India's easing of FDI rules to boost confidence

The World Bank expects India to grow at 7.3 per cent in 2018 and 7.5 per cent in the next two years.

Published: Sat 13 Jan 2018, 7:00 PM

Last updated: Sat 13 Jan 2018, 9:20 PM

The Narendra Modi-led government in India deserves credit for pursuing a consistent approach to economic liberalisation. The government has eased rules for foreign direct investment (FDI) for the fourth time in three years and opened key sectors. Crucial changes have been made to the single-brand retail, which would now allow 100 per cent foreign ownership. The sector had been partially open for a few years, but firms had reservations on the mandatory 30 per cent local sourcing requirement and restricted access of 49 per cent. The government has done well to address these concerns, leaving the field open and offering a five-year holiday on the sourcing requirement. The move is mutually beneficial. Indian workforce, especially the young, will get jobs, the know-how; local manufacturers would evolve as per the global standards; and foreign firms get the business, which is a win-win. A slew of other changes include real estate brokerage, power exchanges and aviation. Air India, in specific, will benefit. The national carrier has been a laggard in the burgeoning sector due to its crippling debt and governance issues.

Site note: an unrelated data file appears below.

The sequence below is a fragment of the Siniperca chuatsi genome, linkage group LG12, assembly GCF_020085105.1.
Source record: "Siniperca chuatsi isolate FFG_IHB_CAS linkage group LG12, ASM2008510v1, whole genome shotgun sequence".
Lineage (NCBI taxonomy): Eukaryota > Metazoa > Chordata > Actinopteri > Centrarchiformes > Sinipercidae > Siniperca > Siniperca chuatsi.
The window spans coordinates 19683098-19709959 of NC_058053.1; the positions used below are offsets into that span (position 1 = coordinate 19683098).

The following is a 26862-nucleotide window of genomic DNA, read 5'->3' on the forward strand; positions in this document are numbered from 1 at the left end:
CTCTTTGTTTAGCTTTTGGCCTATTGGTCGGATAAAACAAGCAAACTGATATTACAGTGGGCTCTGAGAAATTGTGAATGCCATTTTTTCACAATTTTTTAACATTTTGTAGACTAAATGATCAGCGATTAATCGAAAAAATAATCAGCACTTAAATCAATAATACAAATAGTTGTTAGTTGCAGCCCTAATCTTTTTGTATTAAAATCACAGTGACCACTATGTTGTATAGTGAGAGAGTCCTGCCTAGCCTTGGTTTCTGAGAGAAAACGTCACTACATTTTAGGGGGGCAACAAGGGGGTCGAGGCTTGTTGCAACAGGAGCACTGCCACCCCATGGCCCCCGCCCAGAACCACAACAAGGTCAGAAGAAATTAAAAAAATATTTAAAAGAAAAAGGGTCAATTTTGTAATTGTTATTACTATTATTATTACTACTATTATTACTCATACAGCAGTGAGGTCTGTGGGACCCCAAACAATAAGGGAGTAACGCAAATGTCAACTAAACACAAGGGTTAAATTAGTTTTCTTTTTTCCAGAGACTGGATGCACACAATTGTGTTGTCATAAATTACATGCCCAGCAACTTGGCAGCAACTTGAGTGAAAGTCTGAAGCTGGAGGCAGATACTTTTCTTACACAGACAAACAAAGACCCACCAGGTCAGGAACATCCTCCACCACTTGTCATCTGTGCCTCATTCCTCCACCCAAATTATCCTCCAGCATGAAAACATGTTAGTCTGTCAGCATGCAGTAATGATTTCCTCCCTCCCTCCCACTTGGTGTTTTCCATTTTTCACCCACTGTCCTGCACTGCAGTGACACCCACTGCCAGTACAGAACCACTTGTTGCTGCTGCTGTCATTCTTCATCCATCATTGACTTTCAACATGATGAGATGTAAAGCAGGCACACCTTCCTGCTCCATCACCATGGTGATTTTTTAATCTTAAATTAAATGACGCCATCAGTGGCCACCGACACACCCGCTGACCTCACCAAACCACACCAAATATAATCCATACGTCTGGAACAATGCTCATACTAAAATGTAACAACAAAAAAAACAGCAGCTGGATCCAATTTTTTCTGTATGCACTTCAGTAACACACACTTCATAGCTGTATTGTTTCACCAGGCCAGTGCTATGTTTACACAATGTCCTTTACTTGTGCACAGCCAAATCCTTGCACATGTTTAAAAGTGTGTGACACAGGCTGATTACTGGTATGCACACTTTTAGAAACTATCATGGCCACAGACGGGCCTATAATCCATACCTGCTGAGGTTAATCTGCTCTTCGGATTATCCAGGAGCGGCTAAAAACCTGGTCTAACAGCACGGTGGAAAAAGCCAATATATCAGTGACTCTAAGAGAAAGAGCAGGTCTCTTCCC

Home to over a billion people, India is a dynamic market and sought after by foreign players but have largely shied away because of rigid laws and unfavourable environment. The present government, however, has done well to address issues and bring changes that will show positive results in time. For instance, the Real Estate Regulation Act, Goods and Services Tax, and Insolvency and Bankruptcy Code are monumental reforms that will help bring in transparency. Notably, these changes in conjunction with the latest FDI rules will help India gain technological advancement and reduce bureaucratic restrictions. The benefits are already visible. FDI inflows have increased noticeably over the last three years. The World Bank expects India to grow at 7.3 per cent in 2018 and 7.5 per cent in the next two years - fastest by a large economy. With reforms such as these kicking in, it is hard to contest why not.

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